Features - Interview

OCTOBER 1, 1992

Bertrand Gachot


Bertrand Gachot qualified his Venturi Larrousse-Lamborghini 11th on the grid at Silverstone. It was a fine showing for the Belgian in what was once his adopted country.

Bertrand Gachot qualified his Venturi Larrousse-Lamborghini 11th on the grid at Silverstone. It was a fine showing for the Belgian in what was once his adopted country.

Gachot no longer lives in England. Eleven months ago he was sent to jail for spraying a taxi driver with CS gas. His motor racing career was, it seemed, in ruins.

"On paper I was finished," he admits. "This is a sport in which you represent some big companies. There is a lot of exposure. If the boss of marketing in one of these has the choice between two drivers he will say: "Take the one who has not been in jail". I would understand that.

"The funny thing - and I think it proves that the press and the public sensed that what happened to me was not right - is that the whole thing turned around. In the end the whole business helped me to find sponsors. It is incredible. When I thought it was over, it turned around. On the day I went inside I thought everything was over. At the same time I was laughing because I thought it was not possible that it should be happening to me. What have I done for this? I never wanted to give up. I took it. I said: "OK, you have done one thing in your life, this is a new challenge. You are going to cope with this." When I got the chance to come out and do it all again I was so happy. You should never despair, even when you have something which you think is very bad. You must always remember that life is very complex and so many things can happen.

"You should be happy and enjoy every day that you are alive. I'm enjoying what I am doing and the team I am working with.

"Last year with Jordan was a difficult year. We started in pre-qualifying with virtually nothing. We built up the team and it started to be really good. We started to see no more limits. Then along came the sentence and it ruined everything.

"This year there is no politics. This is a team where they all try to work towards something. There are not people justifying or covering what they just did and I can drive better because I can concentrate on my driving. They are not asking me every day how many million pounds I can bring to the team. All I hope is that it is going to stay like this and I can concentrate on my driving. Do what I am good at.

"It is a total change from what I knew before - especially last year.

"I think our car this year is vastly underrated. We only need a few things to have the whole package right and be really quick. We are knocking at the door now. There are the four big teams which are difficult to touch, Lotus is doing a fantastic job but we are right there.

"It's very disappointing that we had to stay in pre-qualifying. We have to be positive. We have an extra hour on the track to do some settings and learn the circuits. Sometimes it can turn against you: you might spin or have a fault on the car and then you are in trouble, but it isn't penalizing us too much at the moment.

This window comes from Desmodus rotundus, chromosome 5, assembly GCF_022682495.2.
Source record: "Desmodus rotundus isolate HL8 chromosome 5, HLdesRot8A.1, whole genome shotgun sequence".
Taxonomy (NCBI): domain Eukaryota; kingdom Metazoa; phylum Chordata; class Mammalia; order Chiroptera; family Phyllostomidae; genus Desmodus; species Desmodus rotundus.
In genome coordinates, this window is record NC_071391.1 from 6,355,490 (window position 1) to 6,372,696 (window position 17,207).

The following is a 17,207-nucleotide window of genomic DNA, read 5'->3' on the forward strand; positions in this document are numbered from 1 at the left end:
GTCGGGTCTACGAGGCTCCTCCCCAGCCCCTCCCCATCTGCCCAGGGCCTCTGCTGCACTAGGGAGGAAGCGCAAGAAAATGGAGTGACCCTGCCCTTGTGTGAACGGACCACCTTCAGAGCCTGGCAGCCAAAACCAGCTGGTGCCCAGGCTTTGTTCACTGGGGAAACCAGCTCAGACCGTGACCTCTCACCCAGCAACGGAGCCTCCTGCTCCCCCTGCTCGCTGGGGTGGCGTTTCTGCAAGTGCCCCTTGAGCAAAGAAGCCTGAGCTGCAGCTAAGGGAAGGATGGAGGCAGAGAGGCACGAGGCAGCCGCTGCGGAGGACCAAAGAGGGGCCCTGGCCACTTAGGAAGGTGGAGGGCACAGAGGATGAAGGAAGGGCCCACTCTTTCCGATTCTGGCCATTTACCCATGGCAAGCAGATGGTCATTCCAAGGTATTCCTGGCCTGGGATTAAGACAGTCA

"The car is excellent here, with very good downforce. The Lamborghini V12 engine is very much under-rated. We've been quick on a large variety of circuits - very different places - and it is a question of getting everything together. It can't always go wrong."

It did recently in Montreal where Bertrand collided with his own team mate Ukyo Katayama.

"It was very stupid," admits Bertrand. "It was like denting your car in the car park. I came up behind Ukyo, did a lap behind him and at the hairpin he left the door completely open. I came down the inside, next to him, and thought the move was over. I saw him go deep into the corner and I thought he was being nice and making. As I was going back on the power I saw him coming for the apex. I hit the brakes but we touched. It was really a misunderstanding. Afterwards he said he'd seen me coming and knew I was trying to overtake so he left room but in the corner he looked in the mirror and couldn't see me so turned in. I got most of the blame because I am more experienced. I accept this."

Gachot, who use to live in England, moved out after his prison sentence. Now back at the British GP, does he feel his view of the country has changed?

"English people have always been very good to me," he says. "I have an English girlfriend; half of the Venturi-Larrousse team is English. I have nothing against England. In every country things happen which are not always right - but they happened to me in England and I didn't expect that. I was disappointed by the way the police acted. I don't trust them and every week you can see now many stories come out about the police doing wrong. This is very worrying."

But despite his strong feelings Bertrand can still laugh about his time in prison.

"I met some great guys in prison," he smiles. "A lot were Nigel Mansell fans. Sometimes when I think back I realise that, actually, I had good times once I was out of Brixton. I was reading books all day, which I never had time to do before. I was learning to play chess. The guys taught me a few things.

"Sometimes I think, "I wish I could go back and spend a quiet weekend there". There was no phone, no fax.

"No, I'm only joking..."